During Monday's meeting of the Clay County Commissioners, an ordinance was passed on the first reading, with suspended rules, prohibiting littering.
"Unfortunately, there are some people who do not care," Commissioner Paul Sinders said. "We needed to come up with something which would encourage them to take responsibility and help deter littering throughout the county."
The ordinance sets a $500 fine for the first offense and $750 for the second and all subsequent offenses should the matter be settled "without the necessity of court action." Should the matter not be resolved and court action is required, a conviction for littering would carry maximum fines of $2,500 for the first offense and $7,500 for the second or subsequent offense. The collection of any and all funds from fines will go into the county's General Fund.
Commissioners' Attorney Eric Somheil said there is also a state statute prohibiting littering, which carries its own punishments.
"Should someone be cited for violating the county's ordinance, they would go through me in an attempt to come to a resolution, but if that doesn't work, the matter would have to go through the court," Somheil said. "However, if they are cited for violating the state statute, it would go to the Prosecutor's Office and they would determine what action to take."
Commissioners' President Charlie Brown said the Clay-Owen-Vigo Solid Waste District plans to purchase anti-littering signs, with grant money, which will be placed along county roadways.
Meanwhile, the commissioners also discussed the potential of working with the City of Brazil to sell as many as eight parcels of property which was not sold in the county-wide tax sale or the commissioners certificate sale.
SRI, Inc., Indianapolis Vice President Joe Edwards said both the county and city would have to pass a joint resolution approving the purchase of the properties.
Brazil City Planning Administrator Stacy Gibbens said the city has been interested in purchasing the parcels, most of which are vacant lots, and improve them through the Neighborhood Stabilization Program grant funding.
Sinders said the commissioners will have to meet at another time to determine the price for each of the parcels and the matter will be discussed further during the September meeting.
"We want to work with the city because what they want to do is good and justifiable," he said.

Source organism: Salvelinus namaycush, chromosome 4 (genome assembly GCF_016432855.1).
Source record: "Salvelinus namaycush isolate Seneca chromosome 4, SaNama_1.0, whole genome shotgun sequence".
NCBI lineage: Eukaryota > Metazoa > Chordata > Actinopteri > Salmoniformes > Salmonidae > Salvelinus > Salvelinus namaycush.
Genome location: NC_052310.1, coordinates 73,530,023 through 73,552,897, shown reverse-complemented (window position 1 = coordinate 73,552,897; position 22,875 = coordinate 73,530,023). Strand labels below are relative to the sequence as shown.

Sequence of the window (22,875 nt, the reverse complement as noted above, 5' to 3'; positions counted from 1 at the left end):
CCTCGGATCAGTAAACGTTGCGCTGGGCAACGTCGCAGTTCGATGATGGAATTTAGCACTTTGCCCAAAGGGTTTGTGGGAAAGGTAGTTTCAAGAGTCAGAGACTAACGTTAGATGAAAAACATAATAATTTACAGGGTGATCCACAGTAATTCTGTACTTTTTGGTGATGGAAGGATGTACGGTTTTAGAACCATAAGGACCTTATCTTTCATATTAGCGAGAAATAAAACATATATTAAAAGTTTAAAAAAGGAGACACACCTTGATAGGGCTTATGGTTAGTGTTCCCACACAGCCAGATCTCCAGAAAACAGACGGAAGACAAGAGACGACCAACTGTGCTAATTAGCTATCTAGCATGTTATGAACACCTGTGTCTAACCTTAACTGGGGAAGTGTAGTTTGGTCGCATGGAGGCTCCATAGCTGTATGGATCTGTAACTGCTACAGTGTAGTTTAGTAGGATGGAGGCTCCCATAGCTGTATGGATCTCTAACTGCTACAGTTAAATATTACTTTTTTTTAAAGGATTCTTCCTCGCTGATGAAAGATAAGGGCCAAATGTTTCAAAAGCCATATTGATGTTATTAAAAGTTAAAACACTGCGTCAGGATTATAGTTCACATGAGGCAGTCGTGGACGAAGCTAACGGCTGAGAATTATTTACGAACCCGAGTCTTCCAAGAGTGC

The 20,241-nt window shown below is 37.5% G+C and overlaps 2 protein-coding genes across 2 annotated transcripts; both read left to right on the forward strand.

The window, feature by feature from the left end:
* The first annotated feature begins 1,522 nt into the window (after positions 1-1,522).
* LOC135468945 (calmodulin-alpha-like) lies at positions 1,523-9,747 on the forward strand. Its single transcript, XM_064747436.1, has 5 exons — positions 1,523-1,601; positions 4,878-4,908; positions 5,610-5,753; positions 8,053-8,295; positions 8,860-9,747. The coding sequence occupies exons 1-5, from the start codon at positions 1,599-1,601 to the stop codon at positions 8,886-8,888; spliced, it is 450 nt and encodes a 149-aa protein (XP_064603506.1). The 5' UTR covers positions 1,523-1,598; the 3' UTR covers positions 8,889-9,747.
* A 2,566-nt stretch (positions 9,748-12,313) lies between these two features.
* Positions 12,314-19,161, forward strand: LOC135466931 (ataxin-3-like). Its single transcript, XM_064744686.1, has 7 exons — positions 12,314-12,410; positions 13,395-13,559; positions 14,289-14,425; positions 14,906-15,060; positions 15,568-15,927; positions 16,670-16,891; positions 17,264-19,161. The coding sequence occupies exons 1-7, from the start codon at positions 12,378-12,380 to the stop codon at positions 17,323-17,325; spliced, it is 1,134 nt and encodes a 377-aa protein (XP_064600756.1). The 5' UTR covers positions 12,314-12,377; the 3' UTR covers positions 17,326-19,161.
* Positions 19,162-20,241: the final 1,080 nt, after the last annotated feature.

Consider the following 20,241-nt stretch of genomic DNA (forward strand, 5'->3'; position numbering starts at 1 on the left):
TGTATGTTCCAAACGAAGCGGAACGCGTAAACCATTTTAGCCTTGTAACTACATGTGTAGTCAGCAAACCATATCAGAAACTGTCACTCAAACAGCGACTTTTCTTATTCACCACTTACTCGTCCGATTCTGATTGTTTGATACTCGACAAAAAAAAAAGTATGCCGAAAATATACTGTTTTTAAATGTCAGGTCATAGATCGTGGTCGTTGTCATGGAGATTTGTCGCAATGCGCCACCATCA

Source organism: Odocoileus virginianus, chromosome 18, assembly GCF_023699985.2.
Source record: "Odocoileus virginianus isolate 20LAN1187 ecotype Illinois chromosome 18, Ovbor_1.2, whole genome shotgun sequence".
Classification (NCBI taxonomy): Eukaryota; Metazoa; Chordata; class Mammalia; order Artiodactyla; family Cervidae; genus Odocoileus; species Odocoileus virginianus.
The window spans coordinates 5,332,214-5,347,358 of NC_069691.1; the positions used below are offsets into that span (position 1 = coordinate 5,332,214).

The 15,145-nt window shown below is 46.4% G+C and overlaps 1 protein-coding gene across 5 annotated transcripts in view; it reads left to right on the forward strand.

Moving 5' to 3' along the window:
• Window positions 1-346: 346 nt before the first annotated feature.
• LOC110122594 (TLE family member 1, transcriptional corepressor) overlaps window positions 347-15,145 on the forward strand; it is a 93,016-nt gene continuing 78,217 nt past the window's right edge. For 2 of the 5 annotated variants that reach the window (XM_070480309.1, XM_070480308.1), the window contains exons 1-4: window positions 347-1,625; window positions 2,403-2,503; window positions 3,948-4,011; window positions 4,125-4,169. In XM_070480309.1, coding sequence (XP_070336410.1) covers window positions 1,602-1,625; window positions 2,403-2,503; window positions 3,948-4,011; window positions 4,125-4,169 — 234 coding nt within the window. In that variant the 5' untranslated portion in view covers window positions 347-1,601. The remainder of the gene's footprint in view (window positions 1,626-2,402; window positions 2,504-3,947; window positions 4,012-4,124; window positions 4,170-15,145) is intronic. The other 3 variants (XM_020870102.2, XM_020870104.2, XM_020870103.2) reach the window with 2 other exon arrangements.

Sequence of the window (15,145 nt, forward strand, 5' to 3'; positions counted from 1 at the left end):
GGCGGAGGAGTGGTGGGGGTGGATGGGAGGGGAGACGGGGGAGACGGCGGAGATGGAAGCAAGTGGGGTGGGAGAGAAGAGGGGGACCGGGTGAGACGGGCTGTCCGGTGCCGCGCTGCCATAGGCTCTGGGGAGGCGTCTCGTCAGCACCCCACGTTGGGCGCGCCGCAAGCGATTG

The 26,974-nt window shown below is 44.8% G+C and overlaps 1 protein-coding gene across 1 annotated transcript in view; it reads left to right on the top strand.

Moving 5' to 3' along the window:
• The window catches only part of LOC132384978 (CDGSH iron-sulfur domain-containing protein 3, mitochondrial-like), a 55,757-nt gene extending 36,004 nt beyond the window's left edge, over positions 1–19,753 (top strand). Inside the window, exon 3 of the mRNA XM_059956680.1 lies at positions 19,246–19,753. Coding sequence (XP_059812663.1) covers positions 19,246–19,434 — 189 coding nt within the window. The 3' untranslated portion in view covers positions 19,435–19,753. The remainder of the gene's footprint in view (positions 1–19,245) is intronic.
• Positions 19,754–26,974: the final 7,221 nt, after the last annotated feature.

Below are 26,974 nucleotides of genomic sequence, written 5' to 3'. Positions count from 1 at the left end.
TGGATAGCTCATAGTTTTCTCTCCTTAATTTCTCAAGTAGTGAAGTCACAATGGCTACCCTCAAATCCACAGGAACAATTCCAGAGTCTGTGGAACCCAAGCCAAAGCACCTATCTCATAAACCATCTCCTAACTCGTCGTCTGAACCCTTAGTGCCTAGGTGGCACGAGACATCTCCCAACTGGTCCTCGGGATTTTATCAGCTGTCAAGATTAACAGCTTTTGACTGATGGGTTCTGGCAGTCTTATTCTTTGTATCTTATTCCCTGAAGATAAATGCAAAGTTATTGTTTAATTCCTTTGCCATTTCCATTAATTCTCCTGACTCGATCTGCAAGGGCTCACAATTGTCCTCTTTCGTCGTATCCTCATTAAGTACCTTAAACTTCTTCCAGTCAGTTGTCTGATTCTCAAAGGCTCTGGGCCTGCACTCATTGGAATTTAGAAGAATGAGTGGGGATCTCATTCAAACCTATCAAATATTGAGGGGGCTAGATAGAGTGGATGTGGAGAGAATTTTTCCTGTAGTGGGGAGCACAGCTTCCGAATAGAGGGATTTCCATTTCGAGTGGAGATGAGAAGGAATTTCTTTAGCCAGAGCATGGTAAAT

Edwards also explained once the resolutions are passed, the city will have to go through the normal process of sending out notices and conducting a title search within 120 days before a deed for the parcels would be granted.
In other business during Monday's meeting, the commissioners:
* Received a petition with 35 signatures from residents on County Road 750 North, between State Road 59 and Harmony Road, requesting speed limit signs be set up in the area for either 35 or 40 miles per hour. Brown said the commissioners would look into the matter and make a decision during the September meeting, but wanted to remind residents that residential areas without a posted speed limit are 35 mph in residential areas and 55 mph in rural areas, according to state statutes,
* Heard a request from resident Vicki Rainbolt for a fireworks ordinance to be drawn up, which stipulates maintaining a specific distance away from livestock in which they can be shot off. Rainbolt said neighbors were shooting off fireworks in close proximity to her residence July 4, which frightened the horses she owns.
"I don't want to tell people they can't shoot them off because everyone loves fireworks," she said. "I would like to see this done so there aren't problems with people having to chase down livestock that get frightened by them going off so close."
The commissioners agreed to consider the matter and plan to speak with county farmers and livestock owners for additional perspectives before deciding a plan of action to take, and
* Decided to request an additional appropriation from the Clay County Council in September to pay for the potential cost of renovating and repairing the columns inside the Clay County Courthouse. Michael Conly, AIA Principal for Architura Corp., Indianapolis, said he has been in discussions with Garland Guild, Indianapolis, about the repairs and received an estimate of $17,500 for the work. The repair work would have to come from a specialized company like Garland Guild because of the scagliola technique in the columns.
Due to the Labor Day holiday, the next meeting of the Clay County Commissioners will be 9 a.m., Tuesday, Sept. 8, in the Commissioners' Courtroom at the Clay County Courthouse.